The Arc adds a new industry to its cottage

The nonprofit just started a printing business

awebb@idahostatesman.comOctober 7, 2013 

1003 local arc

David Bunch has participated in Arc programs for many years. He stacks Buy Idaho directories as they come out of the new printer at The Arc. Staffers say jobs on the printing machine are highly desirable among Arc participants.

DARIN OSWALD — doswald@idahostatesman.com Buy Photo

  • Inquire about Arc projects, volunteering

    The Arc, Inc. is at 4402 Albion St., Boise. 343-5583.

    - Call Kristen at 422-1756 for printing information and pricing.

    - The Arc is looking for volunteers who have experience programming high-volume printers to help train participants and staff. The Arc is also looking for a donated warehouse space (at least 6,000 square feet) for the box recycling project. Call Nicole at 422-1759.

    - To schedule an Arc donation pick-up: 363-9350.

Step inside The Arc’s airy workroom any weekday and you’ll hear classic rock on the radio. You’ll see Arc participants — men and women with intellectual or developmental disabilities — working. They’re stuffing envelopes or putting labels on bags of the Arc’s homemade B’Arc Bones for dogs. Massive palettes of cardboard, supplies for the Arc’s box recycling project, line the room.

All of this is evidence of the Arc’s mission to teach job and life skills to men and women with disabilities, and to raise money for Arc programs.

About six weeks ago, the Arc added a new project to its job-training roster: an in-house print shop.

“Bessie,” a high-capacity printer, is on lease for $1,200 a month. It fills one of the rooms at the Arc’s campus on the Boise Bench. The Arc staff is trying to bring in enough print jobs each month to pay the lease on Bessie.

So far, things look promising, said Nicole Lang, director of programs at the Arc.

The Arc (which should not be confused with a separate Boise business, Arc Document Solutions) has printed jobs for the Idaho Botanical Garden, Buy Idaho, the Interfaith Sanctuary, Fuzzy Paws animal rescue and local churches.

Jayne Sorrells, director of Interfaith Sanctuary, hired the Arc to print materials for an important clergy luncheon. She was hesitant at first to hire an unknown printer. She took a leap of faith — particularly after Arc representatives hand-delivered a mock up of the job to her office and guaranteed they could produce on time.

The Arc printed the job perfectly, and at a lower price than other printers, said Sorrells.

“Working with a fellow nonprofit and helping provide job service in the community fits with our values,” Sorrells said.

She hopes to one day follow the Arc’s lead and create in-house businesses with job opportunities for the homeless people Interfaith Sanctuary serves.

JOBS AND INCOME

The Arc gets its support from donations, the Idaho Division of Vocational Rehabilitation and other programs. But donations to the Arc — it collects used goods for re-sale at its thrift stores — have fallen precipitously in the last couple of years, said Lang — making it even more urgent for the Arc to find ways to make its own money.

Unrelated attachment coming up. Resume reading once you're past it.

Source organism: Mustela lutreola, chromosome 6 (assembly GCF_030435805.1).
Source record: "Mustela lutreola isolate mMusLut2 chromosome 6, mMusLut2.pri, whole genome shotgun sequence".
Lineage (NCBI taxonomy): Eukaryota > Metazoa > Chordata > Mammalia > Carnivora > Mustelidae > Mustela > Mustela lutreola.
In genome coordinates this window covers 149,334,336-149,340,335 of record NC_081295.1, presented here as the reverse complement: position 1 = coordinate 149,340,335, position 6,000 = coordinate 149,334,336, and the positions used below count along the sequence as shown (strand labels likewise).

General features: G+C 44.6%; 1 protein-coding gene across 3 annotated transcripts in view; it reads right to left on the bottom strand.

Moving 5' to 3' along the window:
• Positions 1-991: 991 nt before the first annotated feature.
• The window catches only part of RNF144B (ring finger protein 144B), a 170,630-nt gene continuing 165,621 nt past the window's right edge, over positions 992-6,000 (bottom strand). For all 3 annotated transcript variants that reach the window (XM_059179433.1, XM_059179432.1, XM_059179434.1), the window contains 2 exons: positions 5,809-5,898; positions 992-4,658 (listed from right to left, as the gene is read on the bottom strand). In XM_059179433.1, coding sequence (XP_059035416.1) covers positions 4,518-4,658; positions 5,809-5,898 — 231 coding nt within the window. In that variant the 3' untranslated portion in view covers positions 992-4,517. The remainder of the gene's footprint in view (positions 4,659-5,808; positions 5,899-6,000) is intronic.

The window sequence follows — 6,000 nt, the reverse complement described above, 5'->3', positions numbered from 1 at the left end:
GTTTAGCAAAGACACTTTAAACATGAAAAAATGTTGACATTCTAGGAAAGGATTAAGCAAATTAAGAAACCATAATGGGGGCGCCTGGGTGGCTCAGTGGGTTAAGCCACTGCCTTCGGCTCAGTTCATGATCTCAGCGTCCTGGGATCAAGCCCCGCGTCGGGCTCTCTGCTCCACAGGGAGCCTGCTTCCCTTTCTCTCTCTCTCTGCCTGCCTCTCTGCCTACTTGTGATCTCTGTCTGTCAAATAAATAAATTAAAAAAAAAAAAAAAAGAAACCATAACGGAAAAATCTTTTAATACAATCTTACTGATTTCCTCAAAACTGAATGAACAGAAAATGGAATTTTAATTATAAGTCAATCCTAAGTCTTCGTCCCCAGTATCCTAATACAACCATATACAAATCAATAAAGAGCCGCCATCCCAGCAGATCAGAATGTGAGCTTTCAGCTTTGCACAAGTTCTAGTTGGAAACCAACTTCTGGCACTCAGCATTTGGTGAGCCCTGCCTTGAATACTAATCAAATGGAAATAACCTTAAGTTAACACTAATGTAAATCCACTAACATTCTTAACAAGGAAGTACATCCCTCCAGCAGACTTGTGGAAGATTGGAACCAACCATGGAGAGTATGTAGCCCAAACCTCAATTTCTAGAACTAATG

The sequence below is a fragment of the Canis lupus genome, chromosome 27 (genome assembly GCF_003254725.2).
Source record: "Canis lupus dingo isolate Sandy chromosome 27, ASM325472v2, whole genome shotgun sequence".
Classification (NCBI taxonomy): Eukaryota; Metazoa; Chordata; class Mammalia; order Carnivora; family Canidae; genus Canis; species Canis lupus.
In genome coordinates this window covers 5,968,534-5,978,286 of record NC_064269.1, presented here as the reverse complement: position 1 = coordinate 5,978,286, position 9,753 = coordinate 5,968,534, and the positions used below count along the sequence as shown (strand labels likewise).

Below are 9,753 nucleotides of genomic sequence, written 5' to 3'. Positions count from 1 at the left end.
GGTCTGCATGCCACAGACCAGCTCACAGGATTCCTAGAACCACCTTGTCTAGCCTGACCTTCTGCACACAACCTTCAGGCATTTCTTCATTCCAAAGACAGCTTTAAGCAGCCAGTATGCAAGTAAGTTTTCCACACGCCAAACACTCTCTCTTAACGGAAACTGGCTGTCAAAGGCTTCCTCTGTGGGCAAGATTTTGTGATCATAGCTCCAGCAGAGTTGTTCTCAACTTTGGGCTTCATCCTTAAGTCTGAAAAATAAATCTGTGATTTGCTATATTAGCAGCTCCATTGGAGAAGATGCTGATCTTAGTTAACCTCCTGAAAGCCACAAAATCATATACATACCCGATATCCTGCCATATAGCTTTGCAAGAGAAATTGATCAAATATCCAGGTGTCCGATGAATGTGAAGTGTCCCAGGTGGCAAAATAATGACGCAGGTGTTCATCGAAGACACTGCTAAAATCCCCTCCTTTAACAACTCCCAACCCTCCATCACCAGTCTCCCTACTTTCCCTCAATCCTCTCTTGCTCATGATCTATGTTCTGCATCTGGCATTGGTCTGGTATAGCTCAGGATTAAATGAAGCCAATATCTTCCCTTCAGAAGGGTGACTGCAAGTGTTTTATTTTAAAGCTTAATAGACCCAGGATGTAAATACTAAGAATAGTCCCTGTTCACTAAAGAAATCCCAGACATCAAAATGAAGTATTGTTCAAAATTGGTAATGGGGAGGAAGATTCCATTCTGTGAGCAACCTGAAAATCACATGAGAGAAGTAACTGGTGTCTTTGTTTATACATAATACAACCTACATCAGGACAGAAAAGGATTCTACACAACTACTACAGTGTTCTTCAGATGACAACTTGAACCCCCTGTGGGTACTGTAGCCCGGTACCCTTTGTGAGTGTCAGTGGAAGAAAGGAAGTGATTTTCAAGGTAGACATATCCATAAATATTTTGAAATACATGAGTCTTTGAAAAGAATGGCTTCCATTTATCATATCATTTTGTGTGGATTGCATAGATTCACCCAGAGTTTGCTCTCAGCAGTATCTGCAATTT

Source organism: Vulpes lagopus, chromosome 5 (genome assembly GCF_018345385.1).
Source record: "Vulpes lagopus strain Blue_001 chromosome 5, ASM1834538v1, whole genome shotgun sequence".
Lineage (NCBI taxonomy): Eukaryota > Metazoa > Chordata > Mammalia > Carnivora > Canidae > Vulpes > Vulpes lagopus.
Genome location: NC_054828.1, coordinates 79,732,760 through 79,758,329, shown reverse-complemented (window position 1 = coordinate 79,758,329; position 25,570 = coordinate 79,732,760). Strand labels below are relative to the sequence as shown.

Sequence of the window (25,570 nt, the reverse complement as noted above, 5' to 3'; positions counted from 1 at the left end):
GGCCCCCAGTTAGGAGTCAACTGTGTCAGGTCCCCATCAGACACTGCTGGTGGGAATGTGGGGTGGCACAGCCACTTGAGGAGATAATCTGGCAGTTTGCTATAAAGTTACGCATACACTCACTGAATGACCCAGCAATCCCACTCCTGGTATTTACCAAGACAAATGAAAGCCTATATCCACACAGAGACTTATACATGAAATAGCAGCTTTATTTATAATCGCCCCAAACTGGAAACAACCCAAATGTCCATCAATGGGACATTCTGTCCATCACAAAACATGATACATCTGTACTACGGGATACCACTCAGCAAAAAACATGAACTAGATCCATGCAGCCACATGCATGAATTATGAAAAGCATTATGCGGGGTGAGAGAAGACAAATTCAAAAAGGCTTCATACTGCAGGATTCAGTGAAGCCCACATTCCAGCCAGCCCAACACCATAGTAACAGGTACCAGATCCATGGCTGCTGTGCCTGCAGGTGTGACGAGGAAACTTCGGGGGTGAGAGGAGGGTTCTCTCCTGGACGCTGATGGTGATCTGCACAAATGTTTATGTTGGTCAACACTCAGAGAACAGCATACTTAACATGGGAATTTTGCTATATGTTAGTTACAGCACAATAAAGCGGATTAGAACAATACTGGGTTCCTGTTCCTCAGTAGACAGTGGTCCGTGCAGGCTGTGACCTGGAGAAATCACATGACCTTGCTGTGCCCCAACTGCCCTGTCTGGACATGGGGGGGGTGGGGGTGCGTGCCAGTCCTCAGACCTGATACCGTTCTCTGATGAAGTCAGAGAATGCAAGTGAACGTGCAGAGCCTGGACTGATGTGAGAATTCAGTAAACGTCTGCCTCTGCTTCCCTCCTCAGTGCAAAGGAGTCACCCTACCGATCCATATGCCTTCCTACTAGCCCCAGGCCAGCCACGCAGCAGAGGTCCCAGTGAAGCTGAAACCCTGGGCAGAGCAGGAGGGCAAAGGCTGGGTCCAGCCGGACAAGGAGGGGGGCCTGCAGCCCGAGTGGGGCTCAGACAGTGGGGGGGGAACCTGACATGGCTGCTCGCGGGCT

“When the economy turned, people started holding onto their stuff,” said Lang.

The Arc’s entrepreneurial projects also provide opportunities for a work force in need. In August 2013, the unemployment rate for people with disabilities was 14 percent — double that of people without disabilities.

“We want to focus on what we can do for the community, not what the community can do for us,” said Lang.

In addition to the in-house businesses, the Arc can provide janitorial and other off-site services.

The beauty of a project like the print shop is that it has the potential to employ ever-larger numbers of workers as demand and the size of jobs grow.

There are typically 40 Arc participants on the campus each day. About half are in developmental therapy. The others are working.

“There’s a waiting list of willing workers,” said Lang.

“We want to get people off that list.”

The print shop can employ men and women with a range of abilities.

Being able to count, for example, means someone can pack the right amount of printed matter into boxes.

“No matter the task, there’s someone here whose skill matches,” said Lang.

PRINTING TO POOCHES

David Bunch and Levi Blades, both longtime Arc participants, are part of the in-house print crew. Both men live in an assisted living building in the North End and work at the Arc every day.

Like other Arc participants, Bunch and Blades earn wages for their work. The wage for the new printing program is still evolving, said Lang. Wages will be based on each worker’s productivity and other factors.

Workers in the B’Arc Bones dog biscuit business can make more than $10 an hour, and print wages likely will be similar.

A number of local businesses carry the peanut butter treats (now being made in the shape of cats for Halloween), including the shop at the Idaho Humane Society; The Record Exchange recently began carrying the dog treats, which retail for around $5 per bag. The Arc sells between 50 and 75 bags each month, with all proceeds from sales going to Arc programs.

Anna Webb: 377-6431

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